Why it has to be Hillary (but it shouldn’t be)
No more than a fortnight since Barack Obama was re-elected, another two months until his second inauguration, and then four years during which the world will change immeasurably — and so the talk in America turns inevitably to one thing: who will be in the running for party nominations in 2016?
Yes, believe it or not, discussion has already begun as to the next presidential campaign. Shortlists are being compiled, and the long-suffering burghers and yeofolk of Iowa are already being polled on their preferences. Part of this is pure ritual of course, and a degree of mania. The campaign is so utterly consuming for so many months that even when it’s over, people simply can’t stop. The winners know they will have to turn to the business of government eventually, and the losers have, well, nothing to do — the campaigns dissolve and there is no official opposition at the presidential level. And Republicans simply went nuts, the loss prompting them to a new “find a Hispanic” strategy — Marco Rubio! Ted Cruz! Chico Marx! — like a cleaned-out gambler planning a new strategy for when he gets his pants back. Imagine if a brown guy was selling a policy that treated brown guys as little more than criminals! That’ll fix it!
That’s par for the course for the losers. It’s the mania that forestalls an advancing depression. But this year the Democrats are engaging in it too, out of sheer triumph. Barring a real disaster in the next four years, the Democrats have a far greater chance of retaining power than the GOP have of taking it. Though many of the state margins were narrow, to lock the Right out of all but a couple of swing states is a huge psychological edge. With continued demographic changes in the south and west, swing states can be made safe Democratic holds and other states — Arizona, Georgia and ultimately Texas — can be brought into play. The Democrats dream of another assured eight years from ‘16 onwards, and there’s no reason they couldn’t get it.
In that respect one candidacy becomes overwhelming — Hillary.
The prospect of a second-coming of the Clinton family, ushered in by the first woman president, has many Democrats salivating in the aisles. Hillary — the first-name designation has gone from being a clarifying necessity to that denoting legend — would sweep away many of the problems associated with a term-limited president, whose veep will be a little old to be the candidate presumptive. Hillary would bring an immediate authority and claim to the nomination: she banks the expertise of her secretary of state tenure, she would obviously nail the female vote, make inroads in the south and get some of the “good[sic] ol boys” back, those who wouldn’t vote for a Kenyan. She’d have Bill campaigning for her, acting as a force multiplier, and Barack and Michelle rounding up the black vote, to prevent any fall away from its current levels — 96% of 12% of the population — to backstop it.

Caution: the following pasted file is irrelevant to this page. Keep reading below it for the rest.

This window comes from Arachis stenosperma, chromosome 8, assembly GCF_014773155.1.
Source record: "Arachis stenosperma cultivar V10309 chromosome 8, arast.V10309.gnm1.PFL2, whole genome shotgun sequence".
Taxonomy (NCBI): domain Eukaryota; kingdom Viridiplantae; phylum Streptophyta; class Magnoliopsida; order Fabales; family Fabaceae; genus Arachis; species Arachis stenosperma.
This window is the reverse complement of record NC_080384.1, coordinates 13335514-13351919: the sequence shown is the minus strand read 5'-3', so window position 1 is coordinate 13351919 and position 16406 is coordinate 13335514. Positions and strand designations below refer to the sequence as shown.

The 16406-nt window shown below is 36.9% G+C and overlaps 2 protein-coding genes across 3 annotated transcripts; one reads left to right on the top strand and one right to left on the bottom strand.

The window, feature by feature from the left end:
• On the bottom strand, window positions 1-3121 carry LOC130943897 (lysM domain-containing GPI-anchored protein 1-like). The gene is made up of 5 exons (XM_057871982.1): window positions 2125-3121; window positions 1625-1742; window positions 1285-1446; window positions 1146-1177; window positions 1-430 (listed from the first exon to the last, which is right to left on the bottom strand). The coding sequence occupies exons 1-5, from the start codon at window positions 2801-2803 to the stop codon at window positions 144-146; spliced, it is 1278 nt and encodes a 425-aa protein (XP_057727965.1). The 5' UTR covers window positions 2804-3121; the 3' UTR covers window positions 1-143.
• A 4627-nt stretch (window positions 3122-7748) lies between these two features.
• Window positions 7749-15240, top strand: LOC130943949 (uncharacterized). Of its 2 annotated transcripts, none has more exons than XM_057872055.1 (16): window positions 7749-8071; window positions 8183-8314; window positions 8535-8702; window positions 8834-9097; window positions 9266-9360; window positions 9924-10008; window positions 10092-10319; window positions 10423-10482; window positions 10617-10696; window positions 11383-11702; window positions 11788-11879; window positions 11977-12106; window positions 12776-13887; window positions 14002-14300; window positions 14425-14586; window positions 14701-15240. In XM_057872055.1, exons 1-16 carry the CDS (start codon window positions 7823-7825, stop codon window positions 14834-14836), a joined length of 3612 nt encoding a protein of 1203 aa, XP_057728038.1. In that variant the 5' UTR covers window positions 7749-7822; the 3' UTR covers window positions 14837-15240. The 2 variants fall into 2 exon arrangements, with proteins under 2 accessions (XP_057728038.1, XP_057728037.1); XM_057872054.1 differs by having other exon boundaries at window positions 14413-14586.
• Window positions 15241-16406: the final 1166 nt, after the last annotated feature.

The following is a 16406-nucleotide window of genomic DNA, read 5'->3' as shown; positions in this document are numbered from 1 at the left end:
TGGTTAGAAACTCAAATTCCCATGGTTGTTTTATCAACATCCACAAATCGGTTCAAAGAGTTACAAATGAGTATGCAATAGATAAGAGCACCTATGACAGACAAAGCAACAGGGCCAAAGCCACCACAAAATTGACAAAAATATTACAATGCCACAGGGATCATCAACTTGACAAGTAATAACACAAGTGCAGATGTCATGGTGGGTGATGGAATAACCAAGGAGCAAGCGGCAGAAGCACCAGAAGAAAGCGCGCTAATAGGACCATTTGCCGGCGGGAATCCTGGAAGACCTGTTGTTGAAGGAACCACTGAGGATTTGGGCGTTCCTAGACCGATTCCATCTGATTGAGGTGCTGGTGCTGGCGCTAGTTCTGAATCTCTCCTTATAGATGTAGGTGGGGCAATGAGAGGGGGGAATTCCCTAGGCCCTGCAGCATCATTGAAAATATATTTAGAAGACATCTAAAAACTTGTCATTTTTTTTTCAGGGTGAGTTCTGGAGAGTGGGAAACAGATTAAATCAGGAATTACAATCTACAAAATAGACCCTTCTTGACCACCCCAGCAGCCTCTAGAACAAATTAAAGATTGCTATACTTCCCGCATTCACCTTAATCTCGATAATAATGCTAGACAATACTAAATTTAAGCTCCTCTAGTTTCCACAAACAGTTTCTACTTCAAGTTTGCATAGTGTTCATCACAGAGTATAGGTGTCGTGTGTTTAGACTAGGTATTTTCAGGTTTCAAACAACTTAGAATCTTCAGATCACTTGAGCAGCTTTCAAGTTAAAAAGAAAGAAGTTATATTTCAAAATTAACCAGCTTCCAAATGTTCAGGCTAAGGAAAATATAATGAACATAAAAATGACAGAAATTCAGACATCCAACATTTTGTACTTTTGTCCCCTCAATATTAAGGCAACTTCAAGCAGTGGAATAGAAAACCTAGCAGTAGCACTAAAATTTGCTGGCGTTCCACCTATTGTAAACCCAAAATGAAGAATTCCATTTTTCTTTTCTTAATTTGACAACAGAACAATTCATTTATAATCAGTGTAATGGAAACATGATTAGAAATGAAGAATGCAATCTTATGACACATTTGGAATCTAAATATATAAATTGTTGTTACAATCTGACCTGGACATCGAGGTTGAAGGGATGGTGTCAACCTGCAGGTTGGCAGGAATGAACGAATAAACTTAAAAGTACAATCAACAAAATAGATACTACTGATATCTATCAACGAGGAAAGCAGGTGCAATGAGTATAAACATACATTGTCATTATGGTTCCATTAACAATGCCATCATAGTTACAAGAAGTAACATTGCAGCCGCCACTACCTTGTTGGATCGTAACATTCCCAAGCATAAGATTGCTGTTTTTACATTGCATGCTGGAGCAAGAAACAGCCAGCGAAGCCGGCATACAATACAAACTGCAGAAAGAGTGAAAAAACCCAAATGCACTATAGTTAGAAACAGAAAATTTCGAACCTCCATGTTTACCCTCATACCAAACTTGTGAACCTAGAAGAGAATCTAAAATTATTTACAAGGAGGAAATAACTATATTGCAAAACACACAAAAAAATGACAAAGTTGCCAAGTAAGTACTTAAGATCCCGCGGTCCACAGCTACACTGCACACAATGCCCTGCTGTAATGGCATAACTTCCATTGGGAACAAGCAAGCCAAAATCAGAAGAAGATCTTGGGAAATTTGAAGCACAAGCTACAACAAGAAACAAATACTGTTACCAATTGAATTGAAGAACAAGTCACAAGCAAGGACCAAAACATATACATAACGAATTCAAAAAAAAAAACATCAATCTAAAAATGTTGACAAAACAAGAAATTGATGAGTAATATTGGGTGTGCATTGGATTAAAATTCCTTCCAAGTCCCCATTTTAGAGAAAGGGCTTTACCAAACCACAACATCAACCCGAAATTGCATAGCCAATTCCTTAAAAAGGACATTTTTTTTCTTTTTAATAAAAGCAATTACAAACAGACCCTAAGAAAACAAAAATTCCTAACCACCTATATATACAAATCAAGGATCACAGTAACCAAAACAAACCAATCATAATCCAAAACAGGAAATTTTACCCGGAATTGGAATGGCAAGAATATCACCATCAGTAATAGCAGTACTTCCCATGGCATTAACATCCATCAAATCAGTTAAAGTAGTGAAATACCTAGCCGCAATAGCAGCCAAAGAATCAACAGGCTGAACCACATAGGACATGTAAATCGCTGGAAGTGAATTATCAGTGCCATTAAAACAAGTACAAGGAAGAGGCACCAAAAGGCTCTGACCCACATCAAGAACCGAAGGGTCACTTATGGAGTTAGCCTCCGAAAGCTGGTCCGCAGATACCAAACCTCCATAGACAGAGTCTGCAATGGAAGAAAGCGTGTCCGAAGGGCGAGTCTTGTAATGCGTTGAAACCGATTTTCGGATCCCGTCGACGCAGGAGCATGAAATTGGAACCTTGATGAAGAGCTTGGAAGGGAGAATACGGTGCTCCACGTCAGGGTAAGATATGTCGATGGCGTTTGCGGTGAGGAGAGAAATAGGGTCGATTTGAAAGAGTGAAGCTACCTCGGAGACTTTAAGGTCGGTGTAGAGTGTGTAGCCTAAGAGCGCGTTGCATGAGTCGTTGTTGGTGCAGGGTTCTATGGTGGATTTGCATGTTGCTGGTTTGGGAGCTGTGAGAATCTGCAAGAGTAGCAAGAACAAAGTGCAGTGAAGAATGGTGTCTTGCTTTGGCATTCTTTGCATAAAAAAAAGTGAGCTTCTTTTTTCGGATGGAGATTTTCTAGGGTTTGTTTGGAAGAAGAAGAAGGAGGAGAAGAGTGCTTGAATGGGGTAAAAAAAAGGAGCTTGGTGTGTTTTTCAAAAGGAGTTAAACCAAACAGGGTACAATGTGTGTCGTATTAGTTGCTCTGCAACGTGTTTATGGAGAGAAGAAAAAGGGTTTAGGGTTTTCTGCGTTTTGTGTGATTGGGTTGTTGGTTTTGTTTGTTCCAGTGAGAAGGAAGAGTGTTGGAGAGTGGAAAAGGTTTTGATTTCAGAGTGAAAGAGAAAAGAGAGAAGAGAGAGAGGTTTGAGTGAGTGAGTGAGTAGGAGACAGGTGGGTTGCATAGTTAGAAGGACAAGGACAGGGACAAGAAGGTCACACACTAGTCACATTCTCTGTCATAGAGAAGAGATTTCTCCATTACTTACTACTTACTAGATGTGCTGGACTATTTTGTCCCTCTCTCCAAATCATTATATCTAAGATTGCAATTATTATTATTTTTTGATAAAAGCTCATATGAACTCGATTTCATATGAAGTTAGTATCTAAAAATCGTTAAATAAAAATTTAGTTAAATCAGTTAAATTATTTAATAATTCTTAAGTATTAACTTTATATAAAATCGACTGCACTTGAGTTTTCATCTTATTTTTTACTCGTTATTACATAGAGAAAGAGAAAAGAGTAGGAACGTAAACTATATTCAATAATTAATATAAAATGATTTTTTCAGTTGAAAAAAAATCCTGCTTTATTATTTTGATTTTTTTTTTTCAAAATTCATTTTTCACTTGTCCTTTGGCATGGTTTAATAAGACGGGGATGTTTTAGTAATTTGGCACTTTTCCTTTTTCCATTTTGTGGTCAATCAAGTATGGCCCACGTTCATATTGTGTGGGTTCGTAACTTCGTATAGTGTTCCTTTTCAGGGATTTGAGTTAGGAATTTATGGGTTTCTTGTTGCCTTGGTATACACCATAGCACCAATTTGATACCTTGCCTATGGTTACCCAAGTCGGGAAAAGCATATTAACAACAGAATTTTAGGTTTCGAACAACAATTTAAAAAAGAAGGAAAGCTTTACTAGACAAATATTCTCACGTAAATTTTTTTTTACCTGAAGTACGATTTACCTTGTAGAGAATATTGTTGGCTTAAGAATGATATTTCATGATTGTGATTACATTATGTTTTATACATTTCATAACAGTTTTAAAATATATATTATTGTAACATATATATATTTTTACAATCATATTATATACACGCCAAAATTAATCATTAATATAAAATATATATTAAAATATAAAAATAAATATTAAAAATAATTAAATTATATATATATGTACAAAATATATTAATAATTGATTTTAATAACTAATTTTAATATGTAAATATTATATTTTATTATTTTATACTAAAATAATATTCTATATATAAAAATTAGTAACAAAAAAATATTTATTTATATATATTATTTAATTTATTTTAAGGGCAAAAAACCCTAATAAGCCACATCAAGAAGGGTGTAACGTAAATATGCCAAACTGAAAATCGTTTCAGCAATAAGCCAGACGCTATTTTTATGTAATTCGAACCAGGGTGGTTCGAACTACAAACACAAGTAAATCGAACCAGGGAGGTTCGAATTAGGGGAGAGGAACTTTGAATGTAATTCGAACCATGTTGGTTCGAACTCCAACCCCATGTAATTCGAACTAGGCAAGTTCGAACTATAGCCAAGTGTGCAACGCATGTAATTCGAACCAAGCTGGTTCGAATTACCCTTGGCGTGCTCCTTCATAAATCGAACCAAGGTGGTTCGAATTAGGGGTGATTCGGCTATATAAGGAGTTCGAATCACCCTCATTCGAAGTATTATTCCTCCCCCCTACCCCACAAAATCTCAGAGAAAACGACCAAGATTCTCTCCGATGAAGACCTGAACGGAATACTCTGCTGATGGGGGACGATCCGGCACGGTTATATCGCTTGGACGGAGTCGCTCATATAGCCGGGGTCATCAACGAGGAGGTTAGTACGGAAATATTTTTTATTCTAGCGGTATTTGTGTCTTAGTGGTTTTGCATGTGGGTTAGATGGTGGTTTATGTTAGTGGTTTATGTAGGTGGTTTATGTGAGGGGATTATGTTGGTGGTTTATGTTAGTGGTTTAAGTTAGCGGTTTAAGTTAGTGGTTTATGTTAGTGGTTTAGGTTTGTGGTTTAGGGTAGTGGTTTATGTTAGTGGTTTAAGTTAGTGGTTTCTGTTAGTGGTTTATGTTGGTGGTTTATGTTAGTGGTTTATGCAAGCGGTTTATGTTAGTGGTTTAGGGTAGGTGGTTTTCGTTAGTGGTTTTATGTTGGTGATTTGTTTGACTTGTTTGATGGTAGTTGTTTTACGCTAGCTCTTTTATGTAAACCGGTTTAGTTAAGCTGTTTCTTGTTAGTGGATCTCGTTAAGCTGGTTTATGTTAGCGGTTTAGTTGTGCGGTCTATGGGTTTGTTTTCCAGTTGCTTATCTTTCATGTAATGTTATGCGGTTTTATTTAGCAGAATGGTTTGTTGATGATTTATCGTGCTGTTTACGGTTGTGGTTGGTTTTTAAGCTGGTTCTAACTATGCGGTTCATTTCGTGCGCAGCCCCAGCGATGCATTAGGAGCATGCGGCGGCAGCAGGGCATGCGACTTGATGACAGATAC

Though she would not lack for challengers, the Democrat process would hold it within rationale limits. The GOP version will once again be a circus entirely populated by clowns and knife-throwers.
Moreover, if they did select a Hispanic candidate — still a long shot — any gains would be small, since their policies would remain resolutely anti-poor. And whatever gain they made via identity politics would be offset, were Hillary running, by a white flight to the Democrats. Nasty way to gain a vote, but nothing otiose would need to be done to gain it. Simply by being white in such circumstances, a Democrat candidate could be competitive in West Virginia, Georgia and other places that were once Democratic strongholds.
“There is something dispiriting about the idea that the first woman president would be part of a holy family; that marriage, the traditional institution par excellence, would be the means by which such change was achieved.”
There is also a sense that Hillary deserves it. Had Obama stayed a senator (“turns out being Barack Obama is a pretty good gig” he said after gaining that office, with the big house, the best-selling book, the professorship, Michelle, daughters, etc) she would have been selected by acclaim, won easily, and been a more skilled, if less adventurous, progressive president. That people, above and beyond making a selection on policy, had to make a choice between the first woman president and the first black president was heartbreaking to many. Some feel, not unreasonably, that patriarchy proved to be a more deep-seated attitude than racism — by such logic “of course” a black man should be selected over a woman, in terms of elevating the more oppressed group.
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Categories: United States